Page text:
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K online merchants are bucking the downward business trend and expecting continued growth in 2012. But they are also failing to monitor corresponding fraud risks, according to the latest industry survey. The eighth annual UK Online Fraud Report, an independent

survey of 200 e-tailers undertaken by Visa subsidiary and fraud prevention services provider CyberSource, found digital goods businesses were growing particularly strongly; those anticipating growth in 2012 were forecasting an average 33% increase in online revenues. In all, 73% of merchants expect online revenue growth in 2012 while 24% forecast no change. They called out mobile, in particular, as a channel experiencing rapid growth. Dr Akif Khan, director of products and services for CyberSource in Europe, Middle East and Africa, pointed out that 38% had a dedicated mobile website and 26% had their own app.

“The mobile channel presents a real opportunity for merchants,”

he said. “But just a quarter of those merchants are tracking fraud originating on their mobile site and only 16% are tracking fraud through their mobile apps. With interfaces often streamlined to make mobile commerce simpler for the user, the fraud risks on mobile channels are different and still need to be properly understood. If fraud costs are to be managed effi ciently across multiple channels in 2012, each should be measured and confi gured individually.”

Dr Khan told Retail Technology retailers should look for a fraud screening platform or service that is fl exible enough to apply different screening strategies across customer contact and sales channels while using a common data schema or interface. “A different value in the data fi eld to identify the channel and rules to route the transaction accordingly is advisable,” he said. “Yet 62% are routing mobile transaction screening through e-commerce systems.” The survey also found varying impacts of fraud by sector, where

51% of travel vendors and 46% of those offering services selected revenue loss as the greatest fraud concern. Dr Khan said the travel sector was a good example of one that needed to fi ne tune its screening strategies, considering that it was less likely consumers would make high-value purchases like holidays via a mobile device than more familiar e-commerce channels. For physical goods retailers the challenge was different: 50% said their greatest concern was inadvertently turning away good orders. For digital goods businesses the main challenge was the cost of manually reviewing too many orders (41%). Since the 2009 survey, the percentage of merchants using manual review has fallen by 10%, with 61% of merchants reporting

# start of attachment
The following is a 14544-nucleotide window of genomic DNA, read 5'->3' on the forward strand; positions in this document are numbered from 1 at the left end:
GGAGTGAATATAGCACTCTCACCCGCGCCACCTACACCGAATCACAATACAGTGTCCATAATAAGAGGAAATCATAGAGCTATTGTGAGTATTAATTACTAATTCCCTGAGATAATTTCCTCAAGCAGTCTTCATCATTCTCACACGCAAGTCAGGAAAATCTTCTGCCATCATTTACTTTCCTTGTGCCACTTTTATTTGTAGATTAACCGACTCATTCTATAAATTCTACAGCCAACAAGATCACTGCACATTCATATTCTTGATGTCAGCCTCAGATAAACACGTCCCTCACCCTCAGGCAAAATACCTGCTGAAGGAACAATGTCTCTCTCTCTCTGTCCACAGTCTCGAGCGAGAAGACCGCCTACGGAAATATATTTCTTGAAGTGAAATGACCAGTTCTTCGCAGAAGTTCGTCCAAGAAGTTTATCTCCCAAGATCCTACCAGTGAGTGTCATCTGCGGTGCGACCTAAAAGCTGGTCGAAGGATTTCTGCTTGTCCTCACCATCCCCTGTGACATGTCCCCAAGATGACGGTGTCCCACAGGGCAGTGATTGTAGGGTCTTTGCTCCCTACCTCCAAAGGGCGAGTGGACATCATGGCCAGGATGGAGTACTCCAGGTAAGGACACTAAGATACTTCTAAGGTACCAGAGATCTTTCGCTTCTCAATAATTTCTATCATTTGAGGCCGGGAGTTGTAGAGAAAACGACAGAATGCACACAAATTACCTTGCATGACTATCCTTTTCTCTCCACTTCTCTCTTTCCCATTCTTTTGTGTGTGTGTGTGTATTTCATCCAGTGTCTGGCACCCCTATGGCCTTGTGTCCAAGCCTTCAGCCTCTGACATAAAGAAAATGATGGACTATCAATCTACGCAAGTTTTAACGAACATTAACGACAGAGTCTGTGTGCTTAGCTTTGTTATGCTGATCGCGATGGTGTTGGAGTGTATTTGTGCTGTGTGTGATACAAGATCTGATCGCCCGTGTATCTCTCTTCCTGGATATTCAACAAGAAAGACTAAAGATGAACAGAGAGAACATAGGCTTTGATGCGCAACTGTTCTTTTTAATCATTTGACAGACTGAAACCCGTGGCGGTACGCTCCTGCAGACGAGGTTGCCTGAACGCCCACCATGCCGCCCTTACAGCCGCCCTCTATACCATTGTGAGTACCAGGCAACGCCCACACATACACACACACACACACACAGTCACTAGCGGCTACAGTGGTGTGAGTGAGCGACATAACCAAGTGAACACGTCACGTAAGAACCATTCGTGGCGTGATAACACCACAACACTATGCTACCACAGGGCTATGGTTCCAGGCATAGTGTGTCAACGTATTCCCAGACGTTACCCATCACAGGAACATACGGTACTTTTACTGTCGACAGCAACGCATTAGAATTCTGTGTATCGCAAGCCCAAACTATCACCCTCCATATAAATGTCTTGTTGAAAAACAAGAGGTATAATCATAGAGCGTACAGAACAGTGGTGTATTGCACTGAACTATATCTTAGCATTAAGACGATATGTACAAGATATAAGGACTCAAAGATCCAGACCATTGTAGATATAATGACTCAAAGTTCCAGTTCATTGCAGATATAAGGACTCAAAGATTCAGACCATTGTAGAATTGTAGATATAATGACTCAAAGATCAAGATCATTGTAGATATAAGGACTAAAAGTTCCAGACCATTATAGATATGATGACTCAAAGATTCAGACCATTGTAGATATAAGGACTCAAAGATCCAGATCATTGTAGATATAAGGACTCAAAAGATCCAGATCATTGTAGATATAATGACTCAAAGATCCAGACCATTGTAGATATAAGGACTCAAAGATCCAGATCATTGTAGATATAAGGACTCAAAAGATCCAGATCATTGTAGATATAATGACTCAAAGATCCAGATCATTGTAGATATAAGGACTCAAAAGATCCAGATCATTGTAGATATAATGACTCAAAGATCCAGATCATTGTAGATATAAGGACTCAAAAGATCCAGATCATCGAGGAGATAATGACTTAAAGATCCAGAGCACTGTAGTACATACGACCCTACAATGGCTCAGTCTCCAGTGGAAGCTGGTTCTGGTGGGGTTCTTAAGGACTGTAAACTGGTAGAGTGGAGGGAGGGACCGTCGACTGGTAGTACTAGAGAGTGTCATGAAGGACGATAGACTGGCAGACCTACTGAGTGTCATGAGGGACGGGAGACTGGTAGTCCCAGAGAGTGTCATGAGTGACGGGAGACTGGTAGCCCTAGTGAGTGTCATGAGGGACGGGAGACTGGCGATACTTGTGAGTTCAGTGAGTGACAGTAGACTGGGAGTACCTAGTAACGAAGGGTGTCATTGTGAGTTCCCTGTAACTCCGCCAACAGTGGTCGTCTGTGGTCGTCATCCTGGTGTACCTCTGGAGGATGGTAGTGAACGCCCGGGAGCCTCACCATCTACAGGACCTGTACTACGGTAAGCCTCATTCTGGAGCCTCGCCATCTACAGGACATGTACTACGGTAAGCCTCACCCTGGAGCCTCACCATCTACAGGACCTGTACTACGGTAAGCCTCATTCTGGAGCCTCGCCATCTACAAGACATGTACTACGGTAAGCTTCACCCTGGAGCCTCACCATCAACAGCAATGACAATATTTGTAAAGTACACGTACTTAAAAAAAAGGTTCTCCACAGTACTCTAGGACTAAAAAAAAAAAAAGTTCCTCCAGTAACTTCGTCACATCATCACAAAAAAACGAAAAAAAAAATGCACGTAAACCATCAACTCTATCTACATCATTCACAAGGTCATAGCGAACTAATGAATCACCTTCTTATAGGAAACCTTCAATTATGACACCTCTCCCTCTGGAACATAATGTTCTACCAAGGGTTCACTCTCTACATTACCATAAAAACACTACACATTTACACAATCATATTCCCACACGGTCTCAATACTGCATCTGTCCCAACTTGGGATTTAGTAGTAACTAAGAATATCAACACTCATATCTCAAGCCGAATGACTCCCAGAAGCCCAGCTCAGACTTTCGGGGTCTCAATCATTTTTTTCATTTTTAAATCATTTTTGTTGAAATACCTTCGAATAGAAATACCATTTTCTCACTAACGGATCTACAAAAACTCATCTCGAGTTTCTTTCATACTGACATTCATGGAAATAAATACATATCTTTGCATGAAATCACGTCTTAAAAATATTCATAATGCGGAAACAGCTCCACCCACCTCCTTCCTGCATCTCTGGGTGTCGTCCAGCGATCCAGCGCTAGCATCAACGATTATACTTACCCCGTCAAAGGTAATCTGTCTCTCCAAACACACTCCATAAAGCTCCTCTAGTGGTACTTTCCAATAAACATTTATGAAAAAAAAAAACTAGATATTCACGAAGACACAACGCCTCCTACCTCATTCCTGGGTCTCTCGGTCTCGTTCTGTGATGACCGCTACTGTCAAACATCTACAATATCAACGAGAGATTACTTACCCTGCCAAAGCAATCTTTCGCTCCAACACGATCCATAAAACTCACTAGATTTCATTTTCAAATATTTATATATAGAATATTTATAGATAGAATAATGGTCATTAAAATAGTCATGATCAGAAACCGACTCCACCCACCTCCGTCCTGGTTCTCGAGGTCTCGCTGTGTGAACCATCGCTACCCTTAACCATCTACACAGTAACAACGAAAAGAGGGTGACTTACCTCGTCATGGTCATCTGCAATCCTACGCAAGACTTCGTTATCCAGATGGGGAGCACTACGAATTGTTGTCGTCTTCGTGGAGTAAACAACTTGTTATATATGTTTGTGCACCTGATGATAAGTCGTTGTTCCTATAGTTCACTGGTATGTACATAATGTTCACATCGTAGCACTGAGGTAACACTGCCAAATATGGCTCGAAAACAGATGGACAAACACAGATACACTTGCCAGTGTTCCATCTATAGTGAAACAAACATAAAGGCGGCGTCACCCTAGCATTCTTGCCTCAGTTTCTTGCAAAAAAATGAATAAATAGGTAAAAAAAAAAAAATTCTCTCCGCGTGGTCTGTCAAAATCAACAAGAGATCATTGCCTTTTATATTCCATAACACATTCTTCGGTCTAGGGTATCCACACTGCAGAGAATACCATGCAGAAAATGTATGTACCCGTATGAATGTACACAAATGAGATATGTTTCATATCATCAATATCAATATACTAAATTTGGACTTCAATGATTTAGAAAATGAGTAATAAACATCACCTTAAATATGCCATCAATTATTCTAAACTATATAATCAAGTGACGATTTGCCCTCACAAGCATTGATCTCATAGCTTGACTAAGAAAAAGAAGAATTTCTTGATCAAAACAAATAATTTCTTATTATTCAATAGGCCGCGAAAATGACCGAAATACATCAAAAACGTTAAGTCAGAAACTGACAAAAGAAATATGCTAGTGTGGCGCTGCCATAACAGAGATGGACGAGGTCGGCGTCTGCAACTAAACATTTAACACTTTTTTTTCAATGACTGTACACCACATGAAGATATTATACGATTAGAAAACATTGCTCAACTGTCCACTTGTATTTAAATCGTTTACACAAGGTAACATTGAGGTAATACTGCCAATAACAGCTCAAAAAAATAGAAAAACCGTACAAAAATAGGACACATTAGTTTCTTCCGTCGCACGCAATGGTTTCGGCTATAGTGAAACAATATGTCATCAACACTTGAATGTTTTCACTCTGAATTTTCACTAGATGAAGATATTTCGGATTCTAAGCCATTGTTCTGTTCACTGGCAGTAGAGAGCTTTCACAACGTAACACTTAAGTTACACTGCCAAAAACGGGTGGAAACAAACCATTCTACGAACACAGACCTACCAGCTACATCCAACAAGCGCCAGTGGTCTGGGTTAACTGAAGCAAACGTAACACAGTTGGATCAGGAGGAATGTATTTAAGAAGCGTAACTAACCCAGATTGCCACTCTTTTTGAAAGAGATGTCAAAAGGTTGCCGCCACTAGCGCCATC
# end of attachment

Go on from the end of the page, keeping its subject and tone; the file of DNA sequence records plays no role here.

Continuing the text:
that they engaged in manual review in 2011. The practice remained most common in small businesses where one fi fth of respondents reviewed almost every order. Very large merchants were perhaps unsurprisingly the most effi cient users of manual review given their greater resource, examining only 11% of orders on average. Manual order review rates were fairly consistent across business

sectors, with each just a few percent either side of the average rate of 22%. However, manual review remains ineffi cient: merchants ultimately accept 75% of the orders that they review. Khan said these results suggest merchants should devote increased attention to improving their automated order screening procedures to increase detection accuracy and lower the need for manual review. Khan concluded: “To help satisfy ‘Customer 3.0’ while optimising

profi ts, retailers should strive to offer a consistent shopping experience across channels. With this comes perhaps the greatest challenge; combining consumer choice at the front-end with unifi ed payment platforms and fl exible fraud management systems at the back-end—helping to keep friction low and confi dence high.”

SPAR UK won Retail Security Initiative of the Year award at the 2011 Retail Systems awards last October for implementing Commidea’s Ocius Sentinel system to remove sensitive card data from SPAR UK’s electronic point-of-sale (EPoS) and associated networks.

Roy Ford, SPAR UK retail IT controller, said: “The integration

has removed SPAR’s need to be constantly reengineering its EPoS payment system to meet the ever increasing demands for transaction data security.”

“This means we are no longer storing customer credit card data

at store level, and all data is forwarded straight to an offsite server for compilation and forwarding in a more secure way.”


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